CIO Vision 2025: Bridging the gap between BI and AI

Addressing deficiencies in enterprise data management and infrastructure, as well as internal rigidities in structure and processes and lack of talent, are among these challenges. Some 72% of technology executives we interviewed for this study say that if their companies are failing to meet their AI goals, data issues are more likely than not to be the cause. Improving data processing speeds, governance and quality, as well as their sufficiency for models, are key data imperatives to ensure AI can be scaled, respondents say at investigation.

This report sheds light on these and other data constraints that organizations must address to unlock the potential of AI for their business. It also identifies investments and other steps companies plan to take to more closely align their data capabilities with their AI ambitions. The study’s findings are based on a global survey of 600 CIOs, CTOs and other senior technology leaders. We also learned from in-depth discussions with 10 of these leaders.

Here are the main results of the study:

  • Businesses view the wider adoption of AI as essential for their future. From today’s limited use of AI in business, surveyed executives predict major expansion of use cases across all core functions over the next three years. Well over half expect the use of AI to be pervasive or critical in their IT, finance, product development, marketing, sales and other functions by 2025. While most will pursue a wide variety of use cases, many also aim to enhance the impact of AI at the high end, increasing returns for revenue-generating uses.
  • Successfully scaling AI is the number one priority of data strategy. The data and the AI ​​strategies of the interviewed companies are closely linked. More than three-quarters (78%) of the executives we surveyed, and nearly all (96%) of the Leaders group, say scaling AI and machine learning use cases to create business value is their top priority for enterprise data strategy over the next few years. three years.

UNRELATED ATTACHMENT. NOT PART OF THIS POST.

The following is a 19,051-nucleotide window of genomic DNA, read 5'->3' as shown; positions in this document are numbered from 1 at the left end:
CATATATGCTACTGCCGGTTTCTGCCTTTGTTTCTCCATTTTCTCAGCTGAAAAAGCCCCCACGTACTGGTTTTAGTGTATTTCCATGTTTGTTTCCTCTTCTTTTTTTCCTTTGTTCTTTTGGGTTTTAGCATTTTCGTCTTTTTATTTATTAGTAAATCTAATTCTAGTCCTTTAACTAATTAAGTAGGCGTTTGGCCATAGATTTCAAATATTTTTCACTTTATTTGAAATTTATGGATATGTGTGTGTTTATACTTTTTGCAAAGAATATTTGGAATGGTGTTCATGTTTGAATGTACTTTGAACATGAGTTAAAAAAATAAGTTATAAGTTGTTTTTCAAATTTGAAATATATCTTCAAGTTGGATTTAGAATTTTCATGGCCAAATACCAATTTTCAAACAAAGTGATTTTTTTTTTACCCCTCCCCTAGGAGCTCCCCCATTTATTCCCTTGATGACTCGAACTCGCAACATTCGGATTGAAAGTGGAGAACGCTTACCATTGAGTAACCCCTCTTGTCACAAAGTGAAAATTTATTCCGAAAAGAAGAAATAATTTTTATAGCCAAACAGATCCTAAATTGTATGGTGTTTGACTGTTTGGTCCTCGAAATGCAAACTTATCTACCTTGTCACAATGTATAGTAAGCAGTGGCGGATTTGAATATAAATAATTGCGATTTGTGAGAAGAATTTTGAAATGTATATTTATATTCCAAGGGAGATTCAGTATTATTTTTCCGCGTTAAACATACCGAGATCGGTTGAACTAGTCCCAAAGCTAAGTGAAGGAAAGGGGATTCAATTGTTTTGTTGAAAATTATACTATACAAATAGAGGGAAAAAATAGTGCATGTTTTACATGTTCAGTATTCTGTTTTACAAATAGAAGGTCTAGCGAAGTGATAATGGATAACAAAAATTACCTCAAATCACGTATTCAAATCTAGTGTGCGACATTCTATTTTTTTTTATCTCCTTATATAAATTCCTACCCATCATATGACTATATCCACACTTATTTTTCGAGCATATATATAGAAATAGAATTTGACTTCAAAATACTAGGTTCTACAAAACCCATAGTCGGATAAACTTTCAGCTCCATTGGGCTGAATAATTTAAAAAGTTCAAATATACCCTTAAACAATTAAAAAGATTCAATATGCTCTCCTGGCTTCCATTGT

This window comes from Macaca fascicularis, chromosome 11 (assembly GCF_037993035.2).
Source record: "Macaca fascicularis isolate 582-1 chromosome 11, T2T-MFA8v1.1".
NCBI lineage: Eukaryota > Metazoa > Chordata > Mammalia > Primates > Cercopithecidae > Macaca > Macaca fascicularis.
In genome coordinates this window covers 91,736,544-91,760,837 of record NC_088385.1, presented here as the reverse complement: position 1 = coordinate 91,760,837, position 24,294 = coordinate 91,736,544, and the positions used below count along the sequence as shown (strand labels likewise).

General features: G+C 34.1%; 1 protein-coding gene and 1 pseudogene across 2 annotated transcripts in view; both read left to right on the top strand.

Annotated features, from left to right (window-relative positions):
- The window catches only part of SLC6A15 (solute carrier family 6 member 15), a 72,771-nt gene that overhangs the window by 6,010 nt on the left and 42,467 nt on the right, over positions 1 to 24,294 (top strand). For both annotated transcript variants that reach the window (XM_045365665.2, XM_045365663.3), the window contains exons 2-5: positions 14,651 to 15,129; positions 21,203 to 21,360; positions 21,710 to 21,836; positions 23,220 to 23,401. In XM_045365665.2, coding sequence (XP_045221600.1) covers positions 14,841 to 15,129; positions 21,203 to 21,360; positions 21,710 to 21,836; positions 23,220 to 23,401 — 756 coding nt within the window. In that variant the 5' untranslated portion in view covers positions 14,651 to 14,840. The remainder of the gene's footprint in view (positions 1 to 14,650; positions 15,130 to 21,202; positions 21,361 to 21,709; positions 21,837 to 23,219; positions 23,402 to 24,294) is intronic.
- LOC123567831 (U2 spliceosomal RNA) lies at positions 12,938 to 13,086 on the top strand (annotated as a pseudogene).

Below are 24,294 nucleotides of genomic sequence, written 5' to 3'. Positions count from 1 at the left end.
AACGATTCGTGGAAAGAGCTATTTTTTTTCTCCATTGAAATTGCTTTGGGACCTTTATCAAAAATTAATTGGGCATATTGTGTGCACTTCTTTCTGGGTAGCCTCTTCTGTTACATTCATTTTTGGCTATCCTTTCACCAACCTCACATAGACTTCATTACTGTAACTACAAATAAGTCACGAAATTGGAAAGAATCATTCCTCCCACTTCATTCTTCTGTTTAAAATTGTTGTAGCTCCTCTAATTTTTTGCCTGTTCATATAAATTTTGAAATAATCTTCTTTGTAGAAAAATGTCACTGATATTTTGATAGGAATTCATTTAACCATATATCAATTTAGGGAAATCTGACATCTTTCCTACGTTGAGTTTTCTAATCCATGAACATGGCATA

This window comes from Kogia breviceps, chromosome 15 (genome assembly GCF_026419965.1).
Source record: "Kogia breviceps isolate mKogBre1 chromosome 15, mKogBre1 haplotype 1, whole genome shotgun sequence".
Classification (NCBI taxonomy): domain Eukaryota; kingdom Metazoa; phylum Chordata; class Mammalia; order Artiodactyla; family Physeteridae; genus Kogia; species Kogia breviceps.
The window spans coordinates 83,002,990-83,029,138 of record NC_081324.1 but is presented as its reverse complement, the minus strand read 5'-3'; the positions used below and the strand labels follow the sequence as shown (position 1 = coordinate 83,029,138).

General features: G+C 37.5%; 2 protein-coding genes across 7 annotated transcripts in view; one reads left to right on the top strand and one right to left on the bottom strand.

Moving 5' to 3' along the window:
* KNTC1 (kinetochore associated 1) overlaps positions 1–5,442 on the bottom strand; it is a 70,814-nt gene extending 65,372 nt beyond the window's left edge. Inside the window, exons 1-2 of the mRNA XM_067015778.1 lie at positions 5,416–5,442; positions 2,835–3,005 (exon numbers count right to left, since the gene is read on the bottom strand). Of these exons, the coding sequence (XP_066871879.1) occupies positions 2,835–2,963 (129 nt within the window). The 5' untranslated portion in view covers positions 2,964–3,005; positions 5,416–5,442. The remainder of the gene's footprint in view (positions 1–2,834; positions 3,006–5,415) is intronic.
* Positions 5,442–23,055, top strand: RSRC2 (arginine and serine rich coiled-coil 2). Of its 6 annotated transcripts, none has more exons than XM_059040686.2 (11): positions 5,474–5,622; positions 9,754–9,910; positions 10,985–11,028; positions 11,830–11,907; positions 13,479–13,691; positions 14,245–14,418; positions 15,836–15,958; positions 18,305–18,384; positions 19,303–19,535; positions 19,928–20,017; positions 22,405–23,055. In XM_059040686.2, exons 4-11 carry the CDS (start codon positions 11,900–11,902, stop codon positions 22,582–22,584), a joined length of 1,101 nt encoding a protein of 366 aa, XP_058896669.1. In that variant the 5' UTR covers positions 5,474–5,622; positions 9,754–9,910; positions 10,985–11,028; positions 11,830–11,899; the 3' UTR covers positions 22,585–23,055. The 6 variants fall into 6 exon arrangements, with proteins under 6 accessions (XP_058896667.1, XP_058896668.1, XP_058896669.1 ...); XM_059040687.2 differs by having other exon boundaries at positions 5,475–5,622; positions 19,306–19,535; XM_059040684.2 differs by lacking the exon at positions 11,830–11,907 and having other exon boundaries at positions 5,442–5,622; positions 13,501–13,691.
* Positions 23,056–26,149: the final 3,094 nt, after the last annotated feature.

• Significant spending growth is expected to strengthen AI databases. The CIOs surveyed, especially those in the leading group, are planning significant increases in investment by 2025 to strengthen different parts of their databases and AI. Over the next three years, executive spending on data security will increase by 101%, 85% on data governance, 69% on new data and AI platforms, and 63% on existing platforms. (Similar numbers among the sample as a whole are 59%, 52%, 40%, and 42%, respectively.)
  • Investment growth intentions are strongest in the financial services sector. Of the fourteen industries in the survey, AI leaders are most numerous among retail/consumer goods and automotive/manufacturing companies. The expected growth of investment in these sectors in the aforementioned areas of data management and infrastructure is higher than in others, with one exception: the increases expected by financial service providers will greatly exceed those of all the other sectors.
  • Multi-cloud and open standards are integral to advancing AI. Most survey respondents (72%) – and almost all leaders (92%) – appreciate the flexibility that a multi-cloud approach to AI development offers. CIOs interviewed for the study also highlight the role of open architecture standards in supporting multi-cloud, and the importance of both in advancing their AI development.

Download the full report.

This content was produced by Insights, the custom content arm of MIT Technology Review. It was not authored by the editorial staff of MIT Technology Review.

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